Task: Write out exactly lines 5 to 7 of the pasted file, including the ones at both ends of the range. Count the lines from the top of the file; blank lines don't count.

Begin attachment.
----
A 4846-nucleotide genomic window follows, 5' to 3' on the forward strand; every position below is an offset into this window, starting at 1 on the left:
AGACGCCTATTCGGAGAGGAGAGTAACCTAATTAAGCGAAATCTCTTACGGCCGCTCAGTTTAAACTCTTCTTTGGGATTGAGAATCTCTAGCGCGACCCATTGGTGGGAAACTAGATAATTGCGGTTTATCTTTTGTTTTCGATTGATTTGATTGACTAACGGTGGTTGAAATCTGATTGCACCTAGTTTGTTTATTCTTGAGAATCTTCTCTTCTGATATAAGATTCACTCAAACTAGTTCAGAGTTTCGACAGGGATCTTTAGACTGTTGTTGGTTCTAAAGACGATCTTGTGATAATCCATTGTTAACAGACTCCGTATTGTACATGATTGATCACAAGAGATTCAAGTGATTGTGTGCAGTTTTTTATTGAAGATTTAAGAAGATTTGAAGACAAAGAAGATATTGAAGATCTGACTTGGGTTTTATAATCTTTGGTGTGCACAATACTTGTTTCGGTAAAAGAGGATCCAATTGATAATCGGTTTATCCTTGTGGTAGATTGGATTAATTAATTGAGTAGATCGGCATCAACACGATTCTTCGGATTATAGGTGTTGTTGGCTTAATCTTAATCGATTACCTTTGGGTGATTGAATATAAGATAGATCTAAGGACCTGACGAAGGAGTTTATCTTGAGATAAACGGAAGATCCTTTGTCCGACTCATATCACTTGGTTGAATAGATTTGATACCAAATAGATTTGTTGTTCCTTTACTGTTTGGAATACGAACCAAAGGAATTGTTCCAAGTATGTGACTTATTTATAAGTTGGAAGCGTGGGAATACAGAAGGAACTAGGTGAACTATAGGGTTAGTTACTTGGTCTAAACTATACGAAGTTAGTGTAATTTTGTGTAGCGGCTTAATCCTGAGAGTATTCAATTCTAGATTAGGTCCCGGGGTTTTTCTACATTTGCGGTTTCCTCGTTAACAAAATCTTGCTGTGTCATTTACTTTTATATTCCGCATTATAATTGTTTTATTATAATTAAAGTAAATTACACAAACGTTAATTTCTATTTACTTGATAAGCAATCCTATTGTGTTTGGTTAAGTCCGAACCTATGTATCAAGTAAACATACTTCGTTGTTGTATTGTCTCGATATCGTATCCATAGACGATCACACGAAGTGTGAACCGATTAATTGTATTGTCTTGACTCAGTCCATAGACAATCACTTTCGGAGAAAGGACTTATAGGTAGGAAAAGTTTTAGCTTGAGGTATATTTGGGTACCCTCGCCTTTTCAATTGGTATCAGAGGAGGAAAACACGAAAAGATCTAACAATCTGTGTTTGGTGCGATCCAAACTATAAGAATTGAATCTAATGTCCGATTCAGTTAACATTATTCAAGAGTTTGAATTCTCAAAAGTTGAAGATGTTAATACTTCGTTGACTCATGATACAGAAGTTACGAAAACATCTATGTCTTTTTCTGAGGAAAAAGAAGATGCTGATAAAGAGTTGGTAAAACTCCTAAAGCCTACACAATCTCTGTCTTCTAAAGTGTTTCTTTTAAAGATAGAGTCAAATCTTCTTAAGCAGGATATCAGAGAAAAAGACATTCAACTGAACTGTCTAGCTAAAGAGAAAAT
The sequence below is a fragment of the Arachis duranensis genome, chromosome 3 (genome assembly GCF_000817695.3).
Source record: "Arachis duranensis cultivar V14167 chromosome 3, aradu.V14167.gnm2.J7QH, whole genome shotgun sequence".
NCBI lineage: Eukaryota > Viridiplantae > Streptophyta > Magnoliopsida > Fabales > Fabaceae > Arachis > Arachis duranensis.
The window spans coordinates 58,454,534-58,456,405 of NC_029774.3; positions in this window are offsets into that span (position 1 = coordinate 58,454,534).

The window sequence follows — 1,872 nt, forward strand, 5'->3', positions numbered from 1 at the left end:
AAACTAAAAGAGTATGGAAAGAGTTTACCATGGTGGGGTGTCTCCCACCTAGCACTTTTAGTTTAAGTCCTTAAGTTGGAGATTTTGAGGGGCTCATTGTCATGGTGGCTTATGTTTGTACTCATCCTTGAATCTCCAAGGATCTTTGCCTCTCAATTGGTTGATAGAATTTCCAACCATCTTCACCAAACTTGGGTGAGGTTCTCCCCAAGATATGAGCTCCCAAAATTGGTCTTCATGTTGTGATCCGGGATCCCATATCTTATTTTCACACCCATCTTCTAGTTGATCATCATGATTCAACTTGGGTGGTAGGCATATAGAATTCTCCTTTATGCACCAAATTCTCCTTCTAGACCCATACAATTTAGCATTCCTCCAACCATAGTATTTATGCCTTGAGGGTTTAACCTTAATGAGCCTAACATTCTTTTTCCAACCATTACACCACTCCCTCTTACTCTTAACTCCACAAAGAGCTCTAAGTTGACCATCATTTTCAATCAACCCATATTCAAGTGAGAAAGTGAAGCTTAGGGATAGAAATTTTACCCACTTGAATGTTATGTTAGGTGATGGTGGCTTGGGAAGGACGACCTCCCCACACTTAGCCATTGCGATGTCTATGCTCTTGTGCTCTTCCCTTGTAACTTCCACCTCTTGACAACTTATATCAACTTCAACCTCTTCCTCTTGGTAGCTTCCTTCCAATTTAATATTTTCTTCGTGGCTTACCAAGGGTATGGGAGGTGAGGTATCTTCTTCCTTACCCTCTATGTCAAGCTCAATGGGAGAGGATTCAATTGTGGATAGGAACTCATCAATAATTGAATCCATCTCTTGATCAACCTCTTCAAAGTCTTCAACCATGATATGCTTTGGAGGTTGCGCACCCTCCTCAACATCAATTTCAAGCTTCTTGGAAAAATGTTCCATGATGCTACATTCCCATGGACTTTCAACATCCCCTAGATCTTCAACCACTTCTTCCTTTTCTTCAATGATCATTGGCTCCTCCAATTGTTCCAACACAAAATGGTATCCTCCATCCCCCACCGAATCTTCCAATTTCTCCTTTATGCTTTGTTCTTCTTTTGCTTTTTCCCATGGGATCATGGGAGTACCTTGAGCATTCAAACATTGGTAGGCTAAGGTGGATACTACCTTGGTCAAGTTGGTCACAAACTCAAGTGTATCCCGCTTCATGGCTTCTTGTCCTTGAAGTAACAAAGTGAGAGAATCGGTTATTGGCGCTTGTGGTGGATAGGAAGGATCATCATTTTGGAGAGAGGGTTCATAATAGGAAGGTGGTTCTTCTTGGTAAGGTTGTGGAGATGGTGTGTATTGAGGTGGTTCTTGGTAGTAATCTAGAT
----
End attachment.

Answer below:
NCBI lineage: Eukaryota > Viridiplantae > Streptophyta > Magnoliopsida > Fabales > Fabaceae > Arachis > Arachis duranensis.
The window spans coordinates 58,454,534-58,456,405 of NC_029774.3; positions in this window are offsets into that span (position 1 = coordinate 58,454,534).

The window sequence follows — 1,872 nt, forward strand, 5'->3', positions numbered from 1 at the left end: